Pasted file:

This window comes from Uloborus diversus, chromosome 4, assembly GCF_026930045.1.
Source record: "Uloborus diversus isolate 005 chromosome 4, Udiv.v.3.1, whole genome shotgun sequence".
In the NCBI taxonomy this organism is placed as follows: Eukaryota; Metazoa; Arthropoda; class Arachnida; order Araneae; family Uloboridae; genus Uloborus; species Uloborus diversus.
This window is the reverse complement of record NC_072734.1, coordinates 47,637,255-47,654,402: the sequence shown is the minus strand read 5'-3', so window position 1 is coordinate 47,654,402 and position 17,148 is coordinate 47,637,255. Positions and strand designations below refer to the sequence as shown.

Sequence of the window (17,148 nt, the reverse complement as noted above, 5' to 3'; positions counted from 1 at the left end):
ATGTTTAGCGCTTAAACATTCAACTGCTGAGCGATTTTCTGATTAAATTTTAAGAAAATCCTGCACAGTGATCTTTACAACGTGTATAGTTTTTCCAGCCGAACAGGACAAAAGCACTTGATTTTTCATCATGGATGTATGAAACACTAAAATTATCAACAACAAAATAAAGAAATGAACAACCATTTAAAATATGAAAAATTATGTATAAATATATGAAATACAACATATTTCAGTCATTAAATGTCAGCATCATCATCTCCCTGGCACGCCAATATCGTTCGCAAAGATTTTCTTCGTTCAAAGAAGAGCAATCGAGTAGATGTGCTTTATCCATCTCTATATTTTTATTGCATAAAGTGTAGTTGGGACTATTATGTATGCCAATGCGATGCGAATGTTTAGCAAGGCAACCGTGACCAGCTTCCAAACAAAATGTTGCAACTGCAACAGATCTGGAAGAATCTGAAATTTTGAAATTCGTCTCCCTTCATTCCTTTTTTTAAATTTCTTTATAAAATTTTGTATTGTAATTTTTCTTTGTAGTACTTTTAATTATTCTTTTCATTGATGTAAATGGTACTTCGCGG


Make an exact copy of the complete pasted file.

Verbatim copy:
This window comes from Uloborus diversus, chromosome 4, assembly GCF_026930045.1.
Source record: "Uloborus diversus isolate 005 chromosome 4, Udiv.v.3.1, whole genome shotgun sequence".
In the NCBI taxonomy this organism is placed as follows: Eukaryota; Metazoa; Arthropoda; class Arachnida; order Araneae; family Uloboridae; genus Uloborus; species Uloborus diversus.
This window is the reverse complement of record NC_072734.1, coordinates 47,637,255-47,654,402: the sequence shown is the minus strand read 5'-3', so window position 1 is coordinate 47,654,402 and position 17,148 is coordinate 47,637,255. Positions and strand designations below refer to the sequence as shown.

Sequence of the window (17,148 nt, the reverse complement as noted above, 5' to 3'; positions counted from 1 at the left end):
ATGTTTAGCGCTTAAACATTCAACTGCTGAGCGATTTTCTGATTAAATTTTAAGAAAATCCTGCACAGTGATCTTTACAACGTGTATAGTTTTTCCAGCCGAACAGGACAAAAGCACTTGATTTTTCATCATGGATGTATGAAACACTAAAATTATCAACAACAAAATAAAGAAATGAACAACCATTTAAAATATGAAAAATTATGTATAAATATATGAAATACAACATATTTCAGTCATTAAATGTCAGCATCATCATCTCCCTGGCACGCCAATATCGTTCGCAAAGATTTTCTTCGTTCAAAGAAGAGCAATCGAGTAGATGTGCTTTATCCATCTCTATATTTTTATTGCATAAAGTGTAGTTGGGACTATTATGTATGCCAATGCGATGCGAATGTTTAGCAAGGCAACCGTGACCAGCTTCCAAACAAAATGTTGCAACTGCAACAGATCTGGAAGAATCTGAAATTTTGAAATTCGTCTCCCTTCATTCCTTTTTTTAAATTTCTTTATAAAATTTTGTATTGTAATTTTTCTTTGTAGTACTTTTAATTATTCTTTTCATTGATGTAAATGGTACTTCGCGG